Geothermal Energy: The Democratic Republic of Congo Towards an Energy Transition?
Guest Post by: Issa Ludunge Jospin, Researcher Assistant at the Geothermal Research Center/DR Congo
The importance of diversification in energy supply has been highlighted since the 1970s following the energy crisis. This has led nations to invest in the search for exploitable energies to overcome this problem.
However, following the damage to the environment caused by the use of less clean energies, the general trend these days is to favor renewable energies in order to mitigate the degradation of the environment having the direct impact on global warming. . Geothermal energy is likely to contribute more or less significantly depending on resources and demand.
Geothermal energy designates not only the thermal phenomena occurring inside the terrestrial globe, but also the science that studies these thermal phenomena as well as the source of energy that they represent. The term geothermal energy is also used for the technical processes that make it possible to exploit this resource in order to extract energy in the form of heat or electricity.
The geothermal power of the Earth is estimated at 30 billion kilowatts, and the calorie reserves of the first two kilometers of the earth’s crust are several thousand times greater than those of fossil fuels. The fact remains that the exploitation of these resources is of economic interest only in very special geological situations, to which must be added favorable surface condition. This explains the relatively modest share of geothermal energy in the global energy balance (less than one percent) (http://www.universalis.fr/encyclopedie/geothermie/).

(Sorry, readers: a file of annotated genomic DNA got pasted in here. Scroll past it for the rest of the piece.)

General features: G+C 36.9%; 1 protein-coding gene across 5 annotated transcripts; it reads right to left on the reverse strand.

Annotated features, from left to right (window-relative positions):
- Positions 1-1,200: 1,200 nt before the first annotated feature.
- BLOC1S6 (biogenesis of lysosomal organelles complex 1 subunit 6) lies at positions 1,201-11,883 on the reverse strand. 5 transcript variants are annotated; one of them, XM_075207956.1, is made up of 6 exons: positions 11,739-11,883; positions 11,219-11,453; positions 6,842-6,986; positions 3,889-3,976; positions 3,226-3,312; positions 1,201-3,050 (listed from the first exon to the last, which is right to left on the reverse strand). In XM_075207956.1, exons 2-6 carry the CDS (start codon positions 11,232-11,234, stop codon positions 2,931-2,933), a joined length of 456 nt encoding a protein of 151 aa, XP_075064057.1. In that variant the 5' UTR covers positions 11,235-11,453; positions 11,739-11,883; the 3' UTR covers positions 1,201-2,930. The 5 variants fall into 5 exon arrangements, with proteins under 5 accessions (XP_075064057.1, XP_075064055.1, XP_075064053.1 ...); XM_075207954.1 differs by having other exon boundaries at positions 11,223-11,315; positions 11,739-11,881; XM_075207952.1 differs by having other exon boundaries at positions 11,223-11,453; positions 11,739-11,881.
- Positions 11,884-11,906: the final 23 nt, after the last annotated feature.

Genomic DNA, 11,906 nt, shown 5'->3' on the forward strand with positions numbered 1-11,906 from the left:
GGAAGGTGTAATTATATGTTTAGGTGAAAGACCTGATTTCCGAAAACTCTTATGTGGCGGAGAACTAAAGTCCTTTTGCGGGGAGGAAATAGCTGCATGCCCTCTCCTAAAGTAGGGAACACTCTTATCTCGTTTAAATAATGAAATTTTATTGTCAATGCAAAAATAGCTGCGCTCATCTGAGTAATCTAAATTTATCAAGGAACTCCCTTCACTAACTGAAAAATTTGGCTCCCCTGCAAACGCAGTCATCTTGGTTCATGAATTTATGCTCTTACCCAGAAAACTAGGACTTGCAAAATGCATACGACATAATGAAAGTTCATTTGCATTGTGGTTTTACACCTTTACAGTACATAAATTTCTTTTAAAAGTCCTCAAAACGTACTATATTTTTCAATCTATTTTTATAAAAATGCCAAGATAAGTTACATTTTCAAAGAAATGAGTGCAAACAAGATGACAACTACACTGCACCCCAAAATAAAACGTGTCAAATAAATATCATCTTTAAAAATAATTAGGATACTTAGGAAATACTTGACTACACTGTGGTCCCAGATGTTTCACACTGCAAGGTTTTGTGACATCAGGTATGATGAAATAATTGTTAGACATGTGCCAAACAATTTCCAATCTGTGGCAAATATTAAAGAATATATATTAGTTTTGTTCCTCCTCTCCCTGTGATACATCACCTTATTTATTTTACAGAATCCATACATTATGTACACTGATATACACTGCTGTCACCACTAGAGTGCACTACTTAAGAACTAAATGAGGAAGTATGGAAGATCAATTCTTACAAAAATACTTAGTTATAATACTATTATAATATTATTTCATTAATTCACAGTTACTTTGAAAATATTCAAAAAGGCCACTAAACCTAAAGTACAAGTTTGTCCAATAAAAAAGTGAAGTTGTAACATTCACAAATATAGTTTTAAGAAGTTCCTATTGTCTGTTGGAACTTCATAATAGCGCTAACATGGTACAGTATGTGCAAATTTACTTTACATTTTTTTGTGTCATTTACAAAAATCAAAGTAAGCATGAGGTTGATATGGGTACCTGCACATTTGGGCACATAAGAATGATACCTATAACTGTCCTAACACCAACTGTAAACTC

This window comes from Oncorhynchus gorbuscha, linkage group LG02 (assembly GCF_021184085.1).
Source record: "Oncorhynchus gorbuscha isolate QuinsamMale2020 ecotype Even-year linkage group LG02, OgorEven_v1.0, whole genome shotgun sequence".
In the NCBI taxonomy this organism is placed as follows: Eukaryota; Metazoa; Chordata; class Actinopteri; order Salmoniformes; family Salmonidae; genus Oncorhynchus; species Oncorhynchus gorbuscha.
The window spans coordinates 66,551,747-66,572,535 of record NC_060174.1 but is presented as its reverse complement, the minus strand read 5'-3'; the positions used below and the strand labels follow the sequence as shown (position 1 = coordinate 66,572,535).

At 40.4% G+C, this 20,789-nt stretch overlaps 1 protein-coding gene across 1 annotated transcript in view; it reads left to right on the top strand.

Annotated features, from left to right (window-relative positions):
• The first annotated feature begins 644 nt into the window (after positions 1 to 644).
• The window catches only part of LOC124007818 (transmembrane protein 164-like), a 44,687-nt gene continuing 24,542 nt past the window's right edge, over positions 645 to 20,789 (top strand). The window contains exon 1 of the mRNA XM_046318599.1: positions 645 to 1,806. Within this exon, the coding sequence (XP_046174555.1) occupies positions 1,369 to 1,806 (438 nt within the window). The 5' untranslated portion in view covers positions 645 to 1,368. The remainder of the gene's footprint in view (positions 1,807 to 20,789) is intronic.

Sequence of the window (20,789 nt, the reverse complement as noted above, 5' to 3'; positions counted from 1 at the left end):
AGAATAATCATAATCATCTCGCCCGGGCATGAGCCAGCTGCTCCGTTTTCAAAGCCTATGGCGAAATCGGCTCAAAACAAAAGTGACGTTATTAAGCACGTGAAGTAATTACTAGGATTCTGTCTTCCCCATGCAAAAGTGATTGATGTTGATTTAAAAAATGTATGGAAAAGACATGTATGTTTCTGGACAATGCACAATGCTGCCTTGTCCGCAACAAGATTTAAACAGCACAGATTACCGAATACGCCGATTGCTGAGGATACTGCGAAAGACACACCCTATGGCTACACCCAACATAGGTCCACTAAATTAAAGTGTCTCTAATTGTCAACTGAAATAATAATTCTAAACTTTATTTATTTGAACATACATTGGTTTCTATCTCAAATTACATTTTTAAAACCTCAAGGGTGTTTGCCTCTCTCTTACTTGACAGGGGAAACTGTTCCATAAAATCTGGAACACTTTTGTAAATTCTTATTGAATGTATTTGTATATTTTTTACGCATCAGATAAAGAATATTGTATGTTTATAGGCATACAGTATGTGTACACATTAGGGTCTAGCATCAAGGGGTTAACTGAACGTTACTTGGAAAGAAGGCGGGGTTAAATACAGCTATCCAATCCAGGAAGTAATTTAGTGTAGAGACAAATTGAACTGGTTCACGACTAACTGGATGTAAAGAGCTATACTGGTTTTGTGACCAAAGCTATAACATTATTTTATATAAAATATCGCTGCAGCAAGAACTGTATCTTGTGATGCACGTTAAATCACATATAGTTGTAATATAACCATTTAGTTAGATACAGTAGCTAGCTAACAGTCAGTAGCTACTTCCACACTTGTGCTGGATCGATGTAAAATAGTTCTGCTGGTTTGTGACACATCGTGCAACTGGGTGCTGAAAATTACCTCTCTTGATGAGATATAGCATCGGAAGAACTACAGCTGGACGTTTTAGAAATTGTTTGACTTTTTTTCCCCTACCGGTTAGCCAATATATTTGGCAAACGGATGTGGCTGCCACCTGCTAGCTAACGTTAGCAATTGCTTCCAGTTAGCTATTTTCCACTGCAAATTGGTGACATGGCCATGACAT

After the great success in transforming the earth’s temperature into energy in different countries of the world, among others; United States, Philippines, Indonesia, Kenya,…; today, the DRC is also interested in this renewable energy to take advantage of its derivatives. In East Africa, the tectonic context makes thermal heat accessible, still little exploited globally but present in large quantities in this area. The Great Rift Fault, which crosses much of East Africa, is the source of intense tectonic movements in the area and is the basis of volcanic activity.
The geothermal potential of the DRC is largely located in the western branch of the East African Rift. Its potential is not yet evaluated and no application is practiced to date. The identified geothermal sites have not yet been the subject of in-depth study, among others, the sites in North Katanga, North Kivu and South Kivu.
To answer this question, the Congolese government has decided to get involved by opening for the first time in this country, a Geothermal Research Center whose primary mission is to carry out in-depth studies to highlight the geothermal potential of this great country and their prospects.
How important would such a project in the heart of Africa be in the fight against environmental abuse and the climate crisis?